Lamb for a newbie: What's the best way to cook a lamb shoulder roast?
I am an inexperienced cook and am trying to diversify my repertoire of recipes and the types of foods that I eat. I bought a lamb shoulder roast (organic, grass fed) for the first time and am trying to figure out what to do with it. I haven't cooked lamb before (other than just ground lamb). It is a little over 2 pounds and only has one bone in it that I can see. In my searches, I have mostly found suggestions for roasting it in the oven. However, it is hot here, and I don't want to heat up the house by using my oven. Can anyone recommend a good way to cook a lamb shoulder roast either on the BBQ or in a crockpot? We have a pretty basic propane grill. I'm looking for a simple recipe for this first endeavor, so something without any super fancy ingredients would be nice. But, the meat was kinda expensive so I want to make sure that I don't screw it up--so if it requires fancy ingredients, so be it! Thanks for your help!!
I wouldn't recommend the grill in light of the fact that you are inexperienced and the meat was pricey. Although I share your reluctance to use the oven, because lamb needs to be on the rare side I would use this method from Cook's Illsutrated: http://chowhound.chow.com/topics/6089...
It yields a nicely seared crust while almost the entire interior is an even pink. You slice the meat very thinly. Overcooked lamb is too gamey to risk the grill unless you have good skills. Because you first sear the meat on the stove, and use low oven temp, it's not going to be TOO awful, heat-wise. And you can mitigate the kitchen temp by putting pans of cold water on both the burner and inside the oven once you are finished cooking. The heat will go into the water, which you can then dump, or use in the dishpan.
I would not use a crockpot unless I wanted a stew, in which case the lamb will be cooked through and for long enough to become tender. This is like the difference between roast beef and pot roast. You still need to sear it on the stove first, unless you like muttony taste.
Lamb shoulder actually makes a lovely braise/stew, which you can make in the crockpot. Here's a recipe I made on the stovetop in the dutch over. If you go this route using a crockpot, I'd add a bit more acid at the end (e.g. lbalsamic or emon juice) to wake up the flavor. Maybe chop up a nice gremolata of lemon zest, parsley and a smidge of fresh garlic to sprinkle on as well. Here's a recipe/set of guidelines I wrote out for friends after making dinner for them:
We used lamb shoulder cut into cubes, about 1.5 pounds.
Season meat with salt, herbs de provence (plus a tiny bit of cinnamon and nutmeg)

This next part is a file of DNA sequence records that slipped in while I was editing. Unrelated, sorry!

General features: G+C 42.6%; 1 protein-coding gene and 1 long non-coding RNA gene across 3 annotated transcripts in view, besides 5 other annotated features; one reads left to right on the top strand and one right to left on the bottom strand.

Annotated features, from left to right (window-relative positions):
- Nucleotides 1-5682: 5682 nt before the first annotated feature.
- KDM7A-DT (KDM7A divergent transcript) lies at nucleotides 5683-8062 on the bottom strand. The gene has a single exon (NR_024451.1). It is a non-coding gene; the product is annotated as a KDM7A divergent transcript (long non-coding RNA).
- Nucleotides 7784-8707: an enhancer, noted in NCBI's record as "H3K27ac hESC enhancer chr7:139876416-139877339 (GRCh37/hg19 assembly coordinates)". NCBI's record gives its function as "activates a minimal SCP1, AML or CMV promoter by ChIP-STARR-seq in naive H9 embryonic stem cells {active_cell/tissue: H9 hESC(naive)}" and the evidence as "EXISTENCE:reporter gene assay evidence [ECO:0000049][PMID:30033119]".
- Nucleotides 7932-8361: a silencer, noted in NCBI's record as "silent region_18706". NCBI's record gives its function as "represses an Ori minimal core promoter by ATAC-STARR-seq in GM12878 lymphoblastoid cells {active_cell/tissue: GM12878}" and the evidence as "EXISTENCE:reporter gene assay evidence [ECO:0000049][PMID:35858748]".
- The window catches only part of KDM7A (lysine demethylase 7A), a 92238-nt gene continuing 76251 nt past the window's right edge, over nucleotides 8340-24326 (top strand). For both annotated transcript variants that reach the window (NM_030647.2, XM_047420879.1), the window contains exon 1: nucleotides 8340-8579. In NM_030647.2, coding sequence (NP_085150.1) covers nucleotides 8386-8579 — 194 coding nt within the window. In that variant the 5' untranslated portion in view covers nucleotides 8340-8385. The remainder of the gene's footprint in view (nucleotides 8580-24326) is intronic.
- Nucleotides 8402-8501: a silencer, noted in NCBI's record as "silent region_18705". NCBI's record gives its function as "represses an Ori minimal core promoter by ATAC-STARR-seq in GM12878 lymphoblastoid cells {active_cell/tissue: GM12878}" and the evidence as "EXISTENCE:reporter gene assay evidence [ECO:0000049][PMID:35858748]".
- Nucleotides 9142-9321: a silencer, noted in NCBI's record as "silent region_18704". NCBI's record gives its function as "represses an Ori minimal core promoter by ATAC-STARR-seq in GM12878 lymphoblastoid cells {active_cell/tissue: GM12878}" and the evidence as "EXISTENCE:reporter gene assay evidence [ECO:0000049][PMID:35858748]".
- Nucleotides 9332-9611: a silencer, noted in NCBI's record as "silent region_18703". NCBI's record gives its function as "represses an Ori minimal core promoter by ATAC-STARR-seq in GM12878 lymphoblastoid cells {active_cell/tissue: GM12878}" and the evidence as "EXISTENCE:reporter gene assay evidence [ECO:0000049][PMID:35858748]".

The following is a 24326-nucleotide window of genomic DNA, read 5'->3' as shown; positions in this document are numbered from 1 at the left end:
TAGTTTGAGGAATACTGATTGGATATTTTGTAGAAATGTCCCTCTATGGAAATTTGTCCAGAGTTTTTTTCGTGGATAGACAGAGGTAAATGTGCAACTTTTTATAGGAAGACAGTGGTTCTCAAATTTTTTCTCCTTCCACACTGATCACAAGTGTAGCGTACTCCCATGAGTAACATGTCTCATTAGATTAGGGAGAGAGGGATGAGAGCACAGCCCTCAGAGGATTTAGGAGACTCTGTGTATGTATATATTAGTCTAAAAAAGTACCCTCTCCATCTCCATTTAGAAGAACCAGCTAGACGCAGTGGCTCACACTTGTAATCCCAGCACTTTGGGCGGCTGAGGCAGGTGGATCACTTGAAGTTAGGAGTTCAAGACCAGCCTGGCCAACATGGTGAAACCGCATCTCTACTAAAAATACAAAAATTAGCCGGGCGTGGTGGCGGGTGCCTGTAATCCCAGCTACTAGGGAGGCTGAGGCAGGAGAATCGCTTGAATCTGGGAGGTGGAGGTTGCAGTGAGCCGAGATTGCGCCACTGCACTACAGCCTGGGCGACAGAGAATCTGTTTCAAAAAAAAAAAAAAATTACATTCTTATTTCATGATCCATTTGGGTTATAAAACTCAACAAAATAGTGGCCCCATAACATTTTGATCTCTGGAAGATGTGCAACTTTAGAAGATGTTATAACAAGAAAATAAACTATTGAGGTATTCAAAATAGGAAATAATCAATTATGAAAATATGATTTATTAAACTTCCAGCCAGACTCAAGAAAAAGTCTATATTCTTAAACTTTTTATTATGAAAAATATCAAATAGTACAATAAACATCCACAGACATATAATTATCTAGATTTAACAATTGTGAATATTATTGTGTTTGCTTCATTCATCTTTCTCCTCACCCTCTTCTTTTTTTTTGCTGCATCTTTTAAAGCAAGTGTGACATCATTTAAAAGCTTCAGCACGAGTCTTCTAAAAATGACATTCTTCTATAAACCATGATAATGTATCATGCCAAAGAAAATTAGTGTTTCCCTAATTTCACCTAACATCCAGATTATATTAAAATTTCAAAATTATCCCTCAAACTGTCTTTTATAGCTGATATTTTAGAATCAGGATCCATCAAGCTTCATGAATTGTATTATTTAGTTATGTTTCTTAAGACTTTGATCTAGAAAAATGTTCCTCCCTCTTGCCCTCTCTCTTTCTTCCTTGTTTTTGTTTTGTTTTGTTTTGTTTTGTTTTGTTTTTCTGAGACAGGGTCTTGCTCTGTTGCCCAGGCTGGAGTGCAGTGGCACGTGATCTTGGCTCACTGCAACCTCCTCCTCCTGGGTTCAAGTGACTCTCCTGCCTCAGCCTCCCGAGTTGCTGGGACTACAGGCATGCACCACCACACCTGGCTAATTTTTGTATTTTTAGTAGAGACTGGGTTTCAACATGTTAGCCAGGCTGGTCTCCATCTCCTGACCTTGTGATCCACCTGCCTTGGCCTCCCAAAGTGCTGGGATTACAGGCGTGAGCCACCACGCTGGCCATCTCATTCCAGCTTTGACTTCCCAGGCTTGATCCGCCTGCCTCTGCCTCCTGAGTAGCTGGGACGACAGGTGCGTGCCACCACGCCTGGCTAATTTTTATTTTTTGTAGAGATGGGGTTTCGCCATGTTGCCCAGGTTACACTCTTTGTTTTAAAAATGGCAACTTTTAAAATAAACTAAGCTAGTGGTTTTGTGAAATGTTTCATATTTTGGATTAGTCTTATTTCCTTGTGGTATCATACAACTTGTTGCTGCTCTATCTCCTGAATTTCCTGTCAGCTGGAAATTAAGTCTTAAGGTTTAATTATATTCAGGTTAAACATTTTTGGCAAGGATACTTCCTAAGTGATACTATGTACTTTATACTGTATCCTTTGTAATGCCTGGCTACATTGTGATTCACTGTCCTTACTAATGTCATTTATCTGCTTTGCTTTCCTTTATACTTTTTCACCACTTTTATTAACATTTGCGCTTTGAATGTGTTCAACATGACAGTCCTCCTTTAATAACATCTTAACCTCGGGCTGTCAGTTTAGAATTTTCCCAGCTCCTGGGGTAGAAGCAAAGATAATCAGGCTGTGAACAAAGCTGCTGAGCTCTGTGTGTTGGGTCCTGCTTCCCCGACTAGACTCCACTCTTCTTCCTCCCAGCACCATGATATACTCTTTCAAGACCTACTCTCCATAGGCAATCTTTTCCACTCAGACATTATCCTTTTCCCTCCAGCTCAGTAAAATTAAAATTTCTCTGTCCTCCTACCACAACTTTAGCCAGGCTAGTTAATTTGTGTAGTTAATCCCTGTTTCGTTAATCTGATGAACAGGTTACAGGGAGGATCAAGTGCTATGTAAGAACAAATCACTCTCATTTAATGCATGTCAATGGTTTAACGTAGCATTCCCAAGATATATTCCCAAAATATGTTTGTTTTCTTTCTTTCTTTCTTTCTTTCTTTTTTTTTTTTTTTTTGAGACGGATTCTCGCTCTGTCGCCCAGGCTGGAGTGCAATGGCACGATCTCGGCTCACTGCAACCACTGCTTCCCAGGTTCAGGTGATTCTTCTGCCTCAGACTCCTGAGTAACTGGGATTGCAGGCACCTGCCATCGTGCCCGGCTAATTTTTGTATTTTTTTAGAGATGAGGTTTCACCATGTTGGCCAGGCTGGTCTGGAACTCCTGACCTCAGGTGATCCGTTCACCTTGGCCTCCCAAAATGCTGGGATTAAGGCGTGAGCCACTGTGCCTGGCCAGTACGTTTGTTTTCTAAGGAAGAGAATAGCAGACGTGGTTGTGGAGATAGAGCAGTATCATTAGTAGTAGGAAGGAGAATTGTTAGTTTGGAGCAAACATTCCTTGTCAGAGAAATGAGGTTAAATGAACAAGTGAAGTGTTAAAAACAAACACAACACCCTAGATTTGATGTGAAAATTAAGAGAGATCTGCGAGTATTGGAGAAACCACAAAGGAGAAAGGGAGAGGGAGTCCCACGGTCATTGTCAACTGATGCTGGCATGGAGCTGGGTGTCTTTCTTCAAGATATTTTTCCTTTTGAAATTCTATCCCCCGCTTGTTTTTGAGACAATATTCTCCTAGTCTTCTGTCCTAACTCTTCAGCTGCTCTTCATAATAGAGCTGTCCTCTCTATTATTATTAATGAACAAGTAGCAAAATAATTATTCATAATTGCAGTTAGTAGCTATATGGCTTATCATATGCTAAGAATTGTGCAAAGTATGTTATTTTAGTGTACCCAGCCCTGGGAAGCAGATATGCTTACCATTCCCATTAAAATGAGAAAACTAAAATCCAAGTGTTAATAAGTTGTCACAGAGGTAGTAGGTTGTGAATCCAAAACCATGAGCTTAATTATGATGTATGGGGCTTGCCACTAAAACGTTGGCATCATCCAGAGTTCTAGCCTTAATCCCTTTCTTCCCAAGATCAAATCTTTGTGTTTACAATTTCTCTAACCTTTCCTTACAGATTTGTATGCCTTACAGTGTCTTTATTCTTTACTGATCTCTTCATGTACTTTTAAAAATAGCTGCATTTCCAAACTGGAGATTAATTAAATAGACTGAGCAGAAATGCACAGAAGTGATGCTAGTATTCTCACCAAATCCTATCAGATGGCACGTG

Add 1 tbsp olive oil (can cut down to 1 tsp- lots of the fat was fat that rendered out from the lamb itself).
Brown meat, remove from pan
Saute onions with a pinch of salt until translucent
Deglaze pan with some pear juice (or apple juice/cider) and let caramelize
Add meat back into pan plus some sliced cremini mushrooms and 2 bay leaves. Add 1-2 Tbsp flour and minced garlic. Stir, then add in 2 cans of rinsed chickpeas.
Add wine (we used a red, pinot noir), cut with about equal volume of water to just cover, and salt and pepper to taste
Simmer over low heat for 1.5-2 hours
Towards the end of cooking add in root vegetables (we used orange and yellow carrots, turnips).
Thicken stew if necessary with a bit more flour/water slurry (occasionally, stir gently as root vegetables become tender in order to avoid scorching on bottom while keeping vegetables intact).
Add a hint of acid (e.g. 1 tsp balsamic vinegar)
Add some heat (e.g. 2 tbsp harissa)
Adjust salt and pepper, and stir in a little herbes de provence at the end.
Sprinkle with chopped parsley just before serving.
Lamb shoulder is glorious stewed or braised. If you're set on dry-heat, I'd do a long, slow roast like c_oliver's recipe. Of all the cuts of lamb, this is probably the only one I can think of that I'd want to be cooked past med-rare... cook it nice and slow until it melts in your mouth and you'll be in heaven.
Shoulder makes a great roast - whether fast or long & slow. Much tastier than a leg, IMO.
However, as the OP doesnt want to turn the oven on, then a slow braise will be excellent. By co-incidence, it was what I had for lunch yesterday, at a restaurant. Meat falling off the bone, Puy lentils, cauliflower and carrots as accompaniements.
Thanks for your responses, everyone! I'm saving all of your recipes so that I can try them all out in the future :)